Have you ever thought about what inspires musicians to write music, aside from people, feelings, and relationships? Places, perhaps? Sure, we’ve all heard music and songs inspired by home, the beach, or hotel rooms, but what if I told you that an entire album was inspired by a restaurant?
Today, we’ll be digging deeper into an instrumental post-rock album entitled “Vespertine”. It was composed in 2020 by post-rock legends “This Will Destroy You (TWDY)”, an American band that was formed in 2004 and is based in Los Angeles, California.
“Vespertine” is actually the name of the restaurant that inspired this great record; the album itself is designed architecturally as it was influenced by the building’s space and design.
The album’s introductory piece of three minutes and eleven seconds allows you to visualize people arriving at a certain place on a gloomy day. The track is ominous and not at all what you’d expect as an album opener. I bet a lot of people would not proceed with listening to the rest of the album, but for the ones curious enough, this track is nothing but intriguing.
The second track of the album takes you into a whole other ambiance, with much more uplifting sounds. “Entrance” is more comforting and breaks the subtle tension that was induced while listening to the previous track. If you really listen to the music, it’s almost as if all it still needed was the therapeutic sound of crashing waves.
The guests have entered the restaurant.
The guests have now arrived into the food area. “Kitchen” is a warm and more structured piece that is meant to portray coziness, without letting the intrigue fade away, all through the different echoes in the background as well as the ongoing synth.
This is a magnificent track that really makes you feel like you’re on top of the world. The music may seem a little inharmonious, as you may be picturing bits of shattered glass while listening to it, but the track as a whole is far from being cacophonous. It is still a calm piece, and to me, it sounds like the kind of music that should be featured in a documentary about the wonders of our galaxy.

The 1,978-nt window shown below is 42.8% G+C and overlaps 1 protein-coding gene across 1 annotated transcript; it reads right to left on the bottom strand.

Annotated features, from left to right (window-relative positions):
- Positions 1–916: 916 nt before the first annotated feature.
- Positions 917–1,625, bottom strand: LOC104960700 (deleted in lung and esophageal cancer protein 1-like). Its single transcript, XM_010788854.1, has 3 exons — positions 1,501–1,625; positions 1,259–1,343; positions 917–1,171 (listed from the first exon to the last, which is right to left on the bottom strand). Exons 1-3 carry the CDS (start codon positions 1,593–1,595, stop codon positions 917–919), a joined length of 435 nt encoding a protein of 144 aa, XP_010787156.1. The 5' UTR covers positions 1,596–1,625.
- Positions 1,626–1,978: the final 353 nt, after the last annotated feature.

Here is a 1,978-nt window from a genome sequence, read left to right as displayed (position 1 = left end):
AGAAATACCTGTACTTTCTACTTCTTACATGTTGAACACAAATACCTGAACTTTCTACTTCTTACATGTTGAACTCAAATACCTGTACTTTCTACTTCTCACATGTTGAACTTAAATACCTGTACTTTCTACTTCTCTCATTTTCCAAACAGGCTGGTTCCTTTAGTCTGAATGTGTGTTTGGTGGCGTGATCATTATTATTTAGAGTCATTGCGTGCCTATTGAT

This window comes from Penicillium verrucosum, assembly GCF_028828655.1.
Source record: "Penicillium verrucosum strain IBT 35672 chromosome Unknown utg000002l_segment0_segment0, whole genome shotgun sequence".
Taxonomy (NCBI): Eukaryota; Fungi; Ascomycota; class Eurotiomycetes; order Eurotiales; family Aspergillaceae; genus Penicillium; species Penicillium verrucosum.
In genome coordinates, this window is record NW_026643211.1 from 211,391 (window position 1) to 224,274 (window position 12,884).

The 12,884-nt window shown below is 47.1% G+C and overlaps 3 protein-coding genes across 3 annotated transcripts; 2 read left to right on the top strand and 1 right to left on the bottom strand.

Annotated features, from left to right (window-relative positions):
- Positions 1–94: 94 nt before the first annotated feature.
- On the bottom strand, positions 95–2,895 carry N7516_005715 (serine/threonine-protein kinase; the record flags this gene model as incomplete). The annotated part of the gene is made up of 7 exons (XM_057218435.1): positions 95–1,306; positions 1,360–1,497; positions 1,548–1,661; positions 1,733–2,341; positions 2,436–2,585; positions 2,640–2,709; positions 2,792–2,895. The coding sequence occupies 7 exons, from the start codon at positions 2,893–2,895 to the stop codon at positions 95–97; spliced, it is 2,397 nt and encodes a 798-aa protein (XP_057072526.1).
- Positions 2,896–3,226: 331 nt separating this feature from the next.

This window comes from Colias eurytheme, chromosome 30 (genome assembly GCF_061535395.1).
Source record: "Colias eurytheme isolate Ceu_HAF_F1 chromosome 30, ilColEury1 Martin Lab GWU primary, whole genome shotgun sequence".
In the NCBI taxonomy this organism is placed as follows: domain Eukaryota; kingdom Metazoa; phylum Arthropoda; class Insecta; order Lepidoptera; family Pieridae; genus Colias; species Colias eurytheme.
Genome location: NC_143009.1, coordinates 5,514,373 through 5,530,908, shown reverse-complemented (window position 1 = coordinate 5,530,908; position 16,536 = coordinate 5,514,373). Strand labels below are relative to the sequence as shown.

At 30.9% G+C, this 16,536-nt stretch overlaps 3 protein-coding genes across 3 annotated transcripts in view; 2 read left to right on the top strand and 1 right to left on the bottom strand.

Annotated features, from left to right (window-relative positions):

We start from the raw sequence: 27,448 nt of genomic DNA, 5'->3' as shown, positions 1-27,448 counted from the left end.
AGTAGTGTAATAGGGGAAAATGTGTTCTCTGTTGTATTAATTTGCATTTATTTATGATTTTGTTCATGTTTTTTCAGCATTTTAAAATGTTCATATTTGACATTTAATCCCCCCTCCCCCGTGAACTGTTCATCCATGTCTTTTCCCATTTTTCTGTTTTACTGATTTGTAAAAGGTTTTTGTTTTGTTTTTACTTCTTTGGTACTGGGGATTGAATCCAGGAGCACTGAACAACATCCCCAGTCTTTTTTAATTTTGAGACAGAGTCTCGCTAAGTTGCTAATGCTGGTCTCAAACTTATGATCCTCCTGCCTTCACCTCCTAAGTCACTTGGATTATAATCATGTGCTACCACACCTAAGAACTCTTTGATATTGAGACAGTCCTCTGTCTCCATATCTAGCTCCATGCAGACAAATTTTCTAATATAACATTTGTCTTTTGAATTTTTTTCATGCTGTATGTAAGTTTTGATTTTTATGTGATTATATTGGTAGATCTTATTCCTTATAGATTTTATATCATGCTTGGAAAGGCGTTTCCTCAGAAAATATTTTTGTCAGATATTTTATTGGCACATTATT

5. Dining Room:
If you’re like me, you probably thought to yourself, “Wait, what kind of logic puts the rooftop before the dining room?”
I still haven’t figured it out either, but I presume the guests were taking a tour of the restaurant in order to pick a table to sit at! Jokes aside, the wonderful 15-minute track sounds similar to the track “Entrance”, but it proceeds to offer the safe, warm, and unproblematic ambiance of a nice dinner, where the guests all drink wine and eat good food. Listening to that piece in its entirety really puts you into a trance!
It’s the shortest track of the album, but it certainly feels like a soft farewell to an amazing place.
This is the longest track of the album with a duration of 21 minutes and 41 seconds. “Garden” is a tranquil piece that also pushes you to imagine yourself looking at the city from a skyscraper window.
Following the logical sequence of the building’s design, I feel like “Garden” ends the record on a good note because the music has, in my opinion, some hope in it. It is lush and quite mesmerizing, and it’s as if we did bid farewell to the place, but it won’t be the last time we visit it.
In conclusion, “Vespertine” is a unique record that is quite different from other TWDY albums I have already listened to, but it sure offers you a special musical experience, as it allows you to vividly picture yourself in different contexts in regard to the same building.